The Fighting Temeraire tugged to her last berth to be broken up (1839), one of Turner’s most famous works, serves as the background on the bill. In the original work, the HMS Temeraire is shown being towed to be scrapped in front of a dramatic swath of brilliant colors. The Temeraire played an important role in Admiral Nelson’s victory at the Battle of Trafalgar in 1805, part of the Napoleonic Wars. Turner bequeathed this painting and much of his work to England in his will. Once voted the country’s favorite painting, it now hangs in London’s National Gallery.
One of England’s greatest painters is to become the country's first-ever fine artist immortalized on a banknote. The Bank of England last week revealed its newly redesigned £20 note, featuring the likeness and work of JMW Turner, one of the country’s most revered artists.
The bill was unveiled at the Turner Contemporary in Margate, a seaside town that figured prominently in Turner’s life. The Turner Contemporary, an arts center named for the painter, as well as the town’s lighthouse, appear on the bill. Tracey Emin, one of Britain’s greatest living artists and a Margate native, was on hand to reveal the bill, which will enter circulation in February 2020.
In addition to The Fighting Temeraire, a circa 1799 self-portrait and the artist’s signature feature on the bill, along with the quotation ‘Light is therefore colour.’ Turner was known for his innovative depictions of the changing atmosphere of the sea. Long before Impressionists made it their modus operandi, Turner was exploring how subtle shifts of light and color played out in massive, dramatic seascapes that defied convention, but were nevertheless hugely popular when displayed at the Royal Academy of Arts.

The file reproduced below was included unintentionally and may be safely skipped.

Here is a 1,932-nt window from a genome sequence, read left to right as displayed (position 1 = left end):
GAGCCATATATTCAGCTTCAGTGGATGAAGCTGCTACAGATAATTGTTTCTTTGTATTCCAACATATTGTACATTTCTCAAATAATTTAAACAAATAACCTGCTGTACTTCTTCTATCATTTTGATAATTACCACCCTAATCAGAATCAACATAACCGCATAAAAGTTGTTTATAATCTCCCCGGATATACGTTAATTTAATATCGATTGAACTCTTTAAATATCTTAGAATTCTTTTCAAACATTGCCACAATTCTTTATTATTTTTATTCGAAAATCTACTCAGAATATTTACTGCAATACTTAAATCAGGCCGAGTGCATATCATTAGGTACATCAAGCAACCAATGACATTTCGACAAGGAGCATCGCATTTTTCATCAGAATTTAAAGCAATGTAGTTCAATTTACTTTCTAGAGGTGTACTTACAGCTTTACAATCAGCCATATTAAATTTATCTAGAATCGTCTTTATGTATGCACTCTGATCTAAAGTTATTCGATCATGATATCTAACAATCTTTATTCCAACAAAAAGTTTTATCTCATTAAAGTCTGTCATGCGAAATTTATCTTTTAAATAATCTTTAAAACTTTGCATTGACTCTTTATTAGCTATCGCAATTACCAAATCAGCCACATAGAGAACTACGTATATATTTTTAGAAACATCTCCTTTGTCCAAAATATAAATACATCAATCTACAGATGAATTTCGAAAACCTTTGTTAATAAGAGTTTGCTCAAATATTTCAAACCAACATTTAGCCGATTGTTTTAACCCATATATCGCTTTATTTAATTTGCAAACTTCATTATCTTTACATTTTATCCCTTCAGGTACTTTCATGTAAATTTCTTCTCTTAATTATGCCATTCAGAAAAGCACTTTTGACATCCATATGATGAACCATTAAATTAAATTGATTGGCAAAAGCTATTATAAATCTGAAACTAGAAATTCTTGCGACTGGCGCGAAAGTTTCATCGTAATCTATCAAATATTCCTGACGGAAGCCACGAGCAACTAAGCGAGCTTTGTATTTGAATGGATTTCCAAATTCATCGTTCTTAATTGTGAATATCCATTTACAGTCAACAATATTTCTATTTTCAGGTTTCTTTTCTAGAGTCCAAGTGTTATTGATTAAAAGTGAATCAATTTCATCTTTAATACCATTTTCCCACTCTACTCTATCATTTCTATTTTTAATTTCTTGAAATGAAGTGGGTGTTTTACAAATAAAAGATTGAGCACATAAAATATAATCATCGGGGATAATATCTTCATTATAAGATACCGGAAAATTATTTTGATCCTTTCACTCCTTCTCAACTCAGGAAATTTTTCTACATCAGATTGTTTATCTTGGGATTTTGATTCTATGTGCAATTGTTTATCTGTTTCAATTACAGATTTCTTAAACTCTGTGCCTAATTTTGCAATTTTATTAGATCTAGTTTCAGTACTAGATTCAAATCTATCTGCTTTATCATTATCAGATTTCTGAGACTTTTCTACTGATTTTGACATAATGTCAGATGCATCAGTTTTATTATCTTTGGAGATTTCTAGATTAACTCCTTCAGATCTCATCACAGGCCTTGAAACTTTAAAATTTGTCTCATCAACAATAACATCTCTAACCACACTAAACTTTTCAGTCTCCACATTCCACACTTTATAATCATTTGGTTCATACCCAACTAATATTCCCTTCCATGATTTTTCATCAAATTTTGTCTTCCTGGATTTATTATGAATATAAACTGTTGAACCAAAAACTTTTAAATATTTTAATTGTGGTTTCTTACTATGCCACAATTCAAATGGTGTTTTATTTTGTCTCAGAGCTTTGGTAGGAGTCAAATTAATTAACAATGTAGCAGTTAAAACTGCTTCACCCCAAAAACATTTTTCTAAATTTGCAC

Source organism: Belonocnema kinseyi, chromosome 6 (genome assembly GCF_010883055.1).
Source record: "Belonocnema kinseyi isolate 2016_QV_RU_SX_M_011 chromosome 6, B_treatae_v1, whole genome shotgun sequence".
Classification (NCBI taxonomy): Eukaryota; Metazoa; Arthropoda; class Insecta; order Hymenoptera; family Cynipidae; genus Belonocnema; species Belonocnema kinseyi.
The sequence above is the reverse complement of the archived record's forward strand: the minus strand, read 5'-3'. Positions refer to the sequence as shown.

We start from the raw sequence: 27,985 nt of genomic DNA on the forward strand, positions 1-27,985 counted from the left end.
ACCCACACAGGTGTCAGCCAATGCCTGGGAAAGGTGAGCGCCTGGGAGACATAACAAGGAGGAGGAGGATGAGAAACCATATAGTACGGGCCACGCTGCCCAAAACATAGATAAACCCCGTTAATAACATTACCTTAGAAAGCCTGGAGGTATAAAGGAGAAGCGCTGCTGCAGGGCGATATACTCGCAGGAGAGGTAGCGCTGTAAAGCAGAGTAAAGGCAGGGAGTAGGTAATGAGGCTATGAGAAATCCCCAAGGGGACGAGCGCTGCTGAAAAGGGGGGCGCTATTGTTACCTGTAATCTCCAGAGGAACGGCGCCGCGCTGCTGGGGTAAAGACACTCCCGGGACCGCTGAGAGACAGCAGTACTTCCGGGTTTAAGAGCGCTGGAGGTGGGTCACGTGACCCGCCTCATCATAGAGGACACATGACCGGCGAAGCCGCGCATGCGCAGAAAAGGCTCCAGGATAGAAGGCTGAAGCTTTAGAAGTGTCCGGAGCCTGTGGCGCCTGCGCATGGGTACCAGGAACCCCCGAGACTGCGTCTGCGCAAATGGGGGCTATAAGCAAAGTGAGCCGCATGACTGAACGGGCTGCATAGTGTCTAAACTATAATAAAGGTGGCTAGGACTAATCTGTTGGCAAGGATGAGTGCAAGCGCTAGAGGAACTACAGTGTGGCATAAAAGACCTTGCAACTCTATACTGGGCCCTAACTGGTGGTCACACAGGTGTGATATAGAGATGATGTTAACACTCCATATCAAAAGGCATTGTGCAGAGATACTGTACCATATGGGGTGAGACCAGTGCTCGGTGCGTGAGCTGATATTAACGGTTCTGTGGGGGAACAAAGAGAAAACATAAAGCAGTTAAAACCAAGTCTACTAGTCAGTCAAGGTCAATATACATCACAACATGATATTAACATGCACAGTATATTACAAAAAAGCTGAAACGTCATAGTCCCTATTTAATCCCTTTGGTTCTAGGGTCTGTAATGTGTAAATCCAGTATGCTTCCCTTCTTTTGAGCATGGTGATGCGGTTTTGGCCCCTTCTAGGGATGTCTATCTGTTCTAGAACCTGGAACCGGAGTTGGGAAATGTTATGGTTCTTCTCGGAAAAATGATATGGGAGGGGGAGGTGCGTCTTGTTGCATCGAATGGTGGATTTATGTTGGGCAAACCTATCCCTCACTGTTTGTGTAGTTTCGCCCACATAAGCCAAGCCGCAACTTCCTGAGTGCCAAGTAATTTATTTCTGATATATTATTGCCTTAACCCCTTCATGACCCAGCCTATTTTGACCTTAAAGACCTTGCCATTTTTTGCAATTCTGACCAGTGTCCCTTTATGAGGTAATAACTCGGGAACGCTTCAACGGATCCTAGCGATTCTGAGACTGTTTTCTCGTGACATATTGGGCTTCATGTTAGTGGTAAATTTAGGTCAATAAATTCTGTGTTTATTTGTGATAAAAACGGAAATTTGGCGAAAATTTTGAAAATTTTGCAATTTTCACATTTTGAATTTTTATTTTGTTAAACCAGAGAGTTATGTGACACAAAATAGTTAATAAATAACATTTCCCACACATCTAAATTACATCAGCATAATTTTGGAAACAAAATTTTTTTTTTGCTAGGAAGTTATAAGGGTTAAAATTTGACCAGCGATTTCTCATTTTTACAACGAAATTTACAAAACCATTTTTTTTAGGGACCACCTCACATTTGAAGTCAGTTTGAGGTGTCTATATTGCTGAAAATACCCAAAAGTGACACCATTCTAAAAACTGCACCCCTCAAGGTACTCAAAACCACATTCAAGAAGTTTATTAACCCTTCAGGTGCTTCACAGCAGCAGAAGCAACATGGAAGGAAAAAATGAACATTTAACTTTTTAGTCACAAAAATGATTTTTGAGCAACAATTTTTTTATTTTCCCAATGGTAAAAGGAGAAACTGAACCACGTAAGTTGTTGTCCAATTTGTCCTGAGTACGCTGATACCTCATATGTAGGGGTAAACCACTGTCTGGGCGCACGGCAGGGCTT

Joseph Mallord William Turner (1775 - 1851) began exhibiting works at the prestigious Royal Academy of Arts at only 15. He would go on to teach at the academy, and become one the country’s most acclaimed artists, despite being a recluse and notoriously difficult to deal with. Working in the Romantic style, Turner brought dramatic light and raw emotion to what may have otherwise been mundane scenes. Inspired by the striking colors of the sunset and the violent churning of the sea, his paintings are often awash with expressionistic sprays of hues. Turner was a prolific artist all his life, leaving behind 550 oil paintings, 2,000 watercolors, and 30,000 works on paper at his death.
The new bill comes as England is modernizing its money, moving from paper-printed bills to ones on polymer, which are nearly impossible to counterfeit. Security features on the new £20 include two see-through windows, a hologram, raised braille text, a silver foil patch, and printing in ultra-violet ink. New £5 and £10 notes have previously been issued, featuring Winston Churchill and Jane Austen, respectively. A £50 polymer bill planned for 2021 will feature mathematician and codebreaker Alan Turing.